Compression stops space missions from drowning in data

10 January 2011

The very first satellite, Sputnik, communicated nothing but a humble ‘beep beep’ back to its homeworld. More than five decades on, space missions face the risk of drowning in the vast amounts of data produced by next-generation satellite instruments.

Mission planners are increasingly coming up against the thorny problem of how to relay these extremely plentiful results down to the ground.

Finding a way to fit such torrents of information into the limited communications capabilities available for ground transmission can be likened trying to drink water from a fire-hose.

A mission’s available bandwidth is set by its combination of antenna size, transmitter power and allocated ground stations. As space gets busier bandwidth is becoming a very scarce resource, with traditional bands increasingly crowded. Frequency-sharing and other clever utilisation schemes are at their limits.

Increasing the overall number of ground stations is not an option, although relaying communications via satellites is one way of increasing ground station connectivity – ESA’s European Data Relay Satellite will investigate this solution.

But there is another, more direct, solution to avoid data bottlenecks: shrink a mission’s results down to a manageable size before downlinking them to Earth.


“On-board data compression is accordingly gaining an increased importance in the frame of spacecraft design,” said Raffaele Vitulli of the On-board Payload Data Processing section within ESA’s Technical and Quality Management Directorate, overseeing Agency research in this field.

“It is proving crucial for a number of forthcoming missions, especially within Earth observation.

“Since the spatial, spectral and radiometric resolutions of optical and radar sensors are getting finer and finer, the amount of collected data which is already huge is set to grow even further. Powerful compression algorithms are required to match the available channel resources.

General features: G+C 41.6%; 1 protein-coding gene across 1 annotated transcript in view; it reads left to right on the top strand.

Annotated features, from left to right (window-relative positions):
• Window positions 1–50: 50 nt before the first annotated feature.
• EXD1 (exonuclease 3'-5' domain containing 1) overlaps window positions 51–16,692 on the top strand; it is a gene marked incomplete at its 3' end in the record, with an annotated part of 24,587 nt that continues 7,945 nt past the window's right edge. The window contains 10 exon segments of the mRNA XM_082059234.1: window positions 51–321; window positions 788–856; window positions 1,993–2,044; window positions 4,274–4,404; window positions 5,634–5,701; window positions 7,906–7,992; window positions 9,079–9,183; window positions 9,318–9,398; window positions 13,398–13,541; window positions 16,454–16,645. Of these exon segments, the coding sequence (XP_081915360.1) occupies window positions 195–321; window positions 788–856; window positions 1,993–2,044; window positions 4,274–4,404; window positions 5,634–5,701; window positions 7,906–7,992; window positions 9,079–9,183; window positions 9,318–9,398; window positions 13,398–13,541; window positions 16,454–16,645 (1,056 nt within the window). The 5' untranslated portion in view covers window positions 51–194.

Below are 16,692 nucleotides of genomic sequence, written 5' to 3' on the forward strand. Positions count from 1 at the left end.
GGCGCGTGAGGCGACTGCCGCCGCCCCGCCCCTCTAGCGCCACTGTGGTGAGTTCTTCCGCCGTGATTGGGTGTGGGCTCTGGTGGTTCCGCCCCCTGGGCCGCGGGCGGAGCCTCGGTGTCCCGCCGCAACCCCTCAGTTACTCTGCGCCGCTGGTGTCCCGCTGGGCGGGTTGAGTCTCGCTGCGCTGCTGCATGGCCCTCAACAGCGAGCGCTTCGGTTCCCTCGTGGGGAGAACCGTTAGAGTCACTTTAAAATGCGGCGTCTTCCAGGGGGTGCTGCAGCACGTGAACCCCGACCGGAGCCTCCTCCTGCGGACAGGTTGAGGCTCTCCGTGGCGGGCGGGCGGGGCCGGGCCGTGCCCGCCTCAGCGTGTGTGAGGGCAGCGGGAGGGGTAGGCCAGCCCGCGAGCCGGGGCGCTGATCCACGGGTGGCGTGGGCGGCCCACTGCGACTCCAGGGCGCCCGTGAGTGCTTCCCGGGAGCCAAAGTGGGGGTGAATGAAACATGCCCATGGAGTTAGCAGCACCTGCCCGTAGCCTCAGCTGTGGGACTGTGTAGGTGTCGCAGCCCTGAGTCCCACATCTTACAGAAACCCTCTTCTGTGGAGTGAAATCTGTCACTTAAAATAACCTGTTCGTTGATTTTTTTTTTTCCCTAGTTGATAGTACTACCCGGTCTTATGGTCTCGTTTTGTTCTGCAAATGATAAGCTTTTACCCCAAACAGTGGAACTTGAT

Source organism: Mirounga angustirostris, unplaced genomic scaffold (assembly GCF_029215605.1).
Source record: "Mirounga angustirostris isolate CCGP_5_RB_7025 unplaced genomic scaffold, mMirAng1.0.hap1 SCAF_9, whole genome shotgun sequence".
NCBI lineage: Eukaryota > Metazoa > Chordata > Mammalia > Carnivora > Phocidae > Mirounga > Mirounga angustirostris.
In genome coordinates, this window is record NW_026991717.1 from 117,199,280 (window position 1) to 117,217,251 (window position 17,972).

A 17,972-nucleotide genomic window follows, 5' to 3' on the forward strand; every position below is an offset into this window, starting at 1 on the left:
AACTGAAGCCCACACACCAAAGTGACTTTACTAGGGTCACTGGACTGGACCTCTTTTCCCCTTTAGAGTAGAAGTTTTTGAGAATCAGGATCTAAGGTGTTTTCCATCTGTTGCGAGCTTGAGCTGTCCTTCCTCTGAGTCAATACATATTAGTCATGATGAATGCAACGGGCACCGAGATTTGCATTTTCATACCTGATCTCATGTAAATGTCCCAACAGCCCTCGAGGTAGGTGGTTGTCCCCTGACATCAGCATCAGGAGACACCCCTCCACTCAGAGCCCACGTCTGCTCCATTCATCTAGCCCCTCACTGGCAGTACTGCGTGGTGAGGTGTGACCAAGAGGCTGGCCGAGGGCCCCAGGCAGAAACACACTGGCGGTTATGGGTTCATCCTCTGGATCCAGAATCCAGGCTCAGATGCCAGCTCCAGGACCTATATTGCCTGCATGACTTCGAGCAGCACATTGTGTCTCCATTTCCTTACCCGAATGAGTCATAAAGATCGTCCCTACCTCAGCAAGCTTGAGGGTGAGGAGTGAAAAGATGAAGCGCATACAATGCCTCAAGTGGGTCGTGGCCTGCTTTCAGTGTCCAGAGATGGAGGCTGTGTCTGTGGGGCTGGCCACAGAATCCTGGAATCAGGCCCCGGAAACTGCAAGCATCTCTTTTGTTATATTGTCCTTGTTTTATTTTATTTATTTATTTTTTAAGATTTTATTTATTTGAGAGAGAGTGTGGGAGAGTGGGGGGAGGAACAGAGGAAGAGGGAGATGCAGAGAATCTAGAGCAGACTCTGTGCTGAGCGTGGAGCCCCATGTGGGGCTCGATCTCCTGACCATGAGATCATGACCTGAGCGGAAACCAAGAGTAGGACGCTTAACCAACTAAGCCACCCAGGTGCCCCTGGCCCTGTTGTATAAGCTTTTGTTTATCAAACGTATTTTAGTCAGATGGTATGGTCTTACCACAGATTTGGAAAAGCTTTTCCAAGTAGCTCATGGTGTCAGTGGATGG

“Moreover, some Earth observation missions are required to transmit data to the ground in real-time, meaning that compression devices with very high throughput are needed.”

Missions in need


Future missions in Europe’s Global Monitoring for Environment and Security (GMES) initiative, such as the multispectral surface imager Sentinel-2 and the atmosphere-sampling Sentinel 5 Precursor, will therefore be relying on onboard data compression to a high degree.

The ambitious Proba-V micro-satellite will also employ data compression. Seeking to duplicate a task currently undertaken by the full-size Vegetation sensor on France's SPOT satellites, this 2012 mission will be smaller than a cubic metre, limiting its downlink capacity even though it performs daily multispectral vegetation monitoring across all of Earth’s land.

Science missions face comparable challenges. Take ESA’s Gaia mission, which during its five-year lifetime aims to observe the motions of more than a billion stars and other celestial objects with unprecedented accuracy.

Gaia spacecraft
Gaia will study a huge number of stars

“To achieve this target, Gaia will have to detect, select and measure hundreds of stars per second, while sending their data back to Earth,” explained Raffaele.

“Thanks to on-board data compression, it will be possible to transmit all the data generated on board, without any restriction, delivering maximum science return.”